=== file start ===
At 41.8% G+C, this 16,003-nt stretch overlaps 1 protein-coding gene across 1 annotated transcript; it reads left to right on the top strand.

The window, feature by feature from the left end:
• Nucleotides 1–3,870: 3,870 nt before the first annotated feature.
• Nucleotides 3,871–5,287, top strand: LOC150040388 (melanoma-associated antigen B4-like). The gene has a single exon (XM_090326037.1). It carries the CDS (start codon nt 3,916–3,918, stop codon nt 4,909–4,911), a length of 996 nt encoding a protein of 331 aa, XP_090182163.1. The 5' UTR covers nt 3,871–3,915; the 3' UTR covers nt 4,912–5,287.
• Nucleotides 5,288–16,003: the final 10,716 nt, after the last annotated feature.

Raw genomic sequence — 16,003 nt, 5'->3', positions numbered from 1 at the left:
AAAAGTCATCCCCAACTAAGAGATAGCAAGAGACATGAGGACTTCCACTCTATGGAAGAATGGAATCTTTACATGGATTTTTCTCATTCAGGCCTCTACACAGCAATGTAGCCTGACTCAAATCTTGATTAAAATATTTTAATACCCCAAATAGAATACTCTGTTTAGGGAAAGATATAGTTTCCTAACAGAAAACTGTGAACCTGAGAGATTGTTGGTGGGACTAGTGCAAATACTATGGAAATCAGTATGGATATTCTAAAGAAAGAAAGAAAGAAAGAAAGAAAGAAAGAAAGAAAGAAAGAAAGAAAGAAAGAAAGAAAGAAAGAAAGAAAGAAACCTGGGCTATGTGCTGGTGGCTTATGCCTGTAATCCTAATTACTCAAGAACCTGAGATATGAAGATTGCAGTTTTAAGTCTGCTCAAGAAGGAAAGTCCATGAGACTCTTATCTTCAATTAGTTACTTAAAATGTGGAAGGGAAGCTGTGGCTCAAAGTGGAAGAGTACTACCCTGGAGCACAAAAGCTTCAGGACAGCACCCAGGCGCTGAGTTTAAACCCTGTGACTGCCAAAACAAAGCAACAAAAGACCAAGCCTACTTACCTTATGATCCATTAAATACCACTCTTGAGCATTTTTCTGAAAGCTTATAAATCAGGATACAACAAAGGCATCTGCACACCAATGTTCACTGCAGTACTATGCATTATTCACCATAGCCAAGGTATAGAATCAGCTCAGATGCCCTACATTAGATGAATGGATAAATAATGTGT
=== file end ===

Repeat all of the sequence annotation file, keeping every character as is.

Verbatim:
At 41.8% G+C, this 16,003-nt stretch overlaps 1 protein-coding gene across 1 annotated transcript; it reads left to right on the top strand.

The window, feature by feature from the left end:
• Nucleotides 1–3,870: 3,870 nt before the first annotated feature.
• Nucleotides 3,871–5,287, top strand: LOC150040388 (melanoma-associated antigen B4-like). The gene has a single exon (XM_090326037.1). It carries the CDS (start codon nt 3,916–3,918, stop codon nt 4,909–4,911), a length of 996 nt encoding a protein of 331 aa, XP_090182163.1. The 5' UTR covers nt 3,871–3,915; the 3' UTR covers nt 4,912–5,287.
• Nucleotides 5,288–16,003: the final 10,716 nt, after the last annotated feature.

Raw genomic sequence — 16,003 nt, 5'->3', positions numbered from 1 at the left:
AAAAGTCATCCCCAACTAAGAGATAGCAAGAGACATGAGGACTTCCACTCTATGGAAGAATGGAATCTTTACATGGATTTTTCTCATTCAGGCCTCTACACAGCAATGTAGCCTGACTCAAATCTTGATTAAAATATTTTAATACCCCAAATAGAATACTCTGTTTAGGGAAAGATATAGTTTCCTAACAGAAAACTGTGAACCTGAGAGATTGTTGGTGGGACTAGTGCAAATACTATGGAAATCAGTATGGATATTCTAAAGAAAGAAAGAAAGAAAGAAAGAAAGAAAGAAAGAAAGAAAGAAAGAAAGAAAGAAAGAAAGAAAGAAAGAAAGAAACCTGGGCTATGTGCTGGTGGCTTATGCCTGTAATCCTAATTACTCAAGAACCTGAGATATGAAGATTGCAGTTTTAAGTCTGCTCAAGAAGGAAAGTCCATGAGACTCTTATCTTCAATTAGTTACTTAAAATGTGGAAGGGAAGCTGTGGCTCAAAGTGGAAGAGTACTACCCTGGAGCACAAAAGCTTCAGGACAGCACCCAGGCGCTGAGTTTAAACCCTGTGACTGCCAAAACAAAGCAACAAAAGACCAAGCCTACTTACCTTATGATCCATTAAATACCACTCTTGAGCATTTTTCTGAAAGCTTATAAATCAGGATACAACAAAGGCATCTGCACACCAATGTTCACTGCAGTACTATGCATTATTCACCATAGCCAAGGTATAGAATCAGCTCAGATGCCCTACATTAGATGAATGGATAAATAATGTGT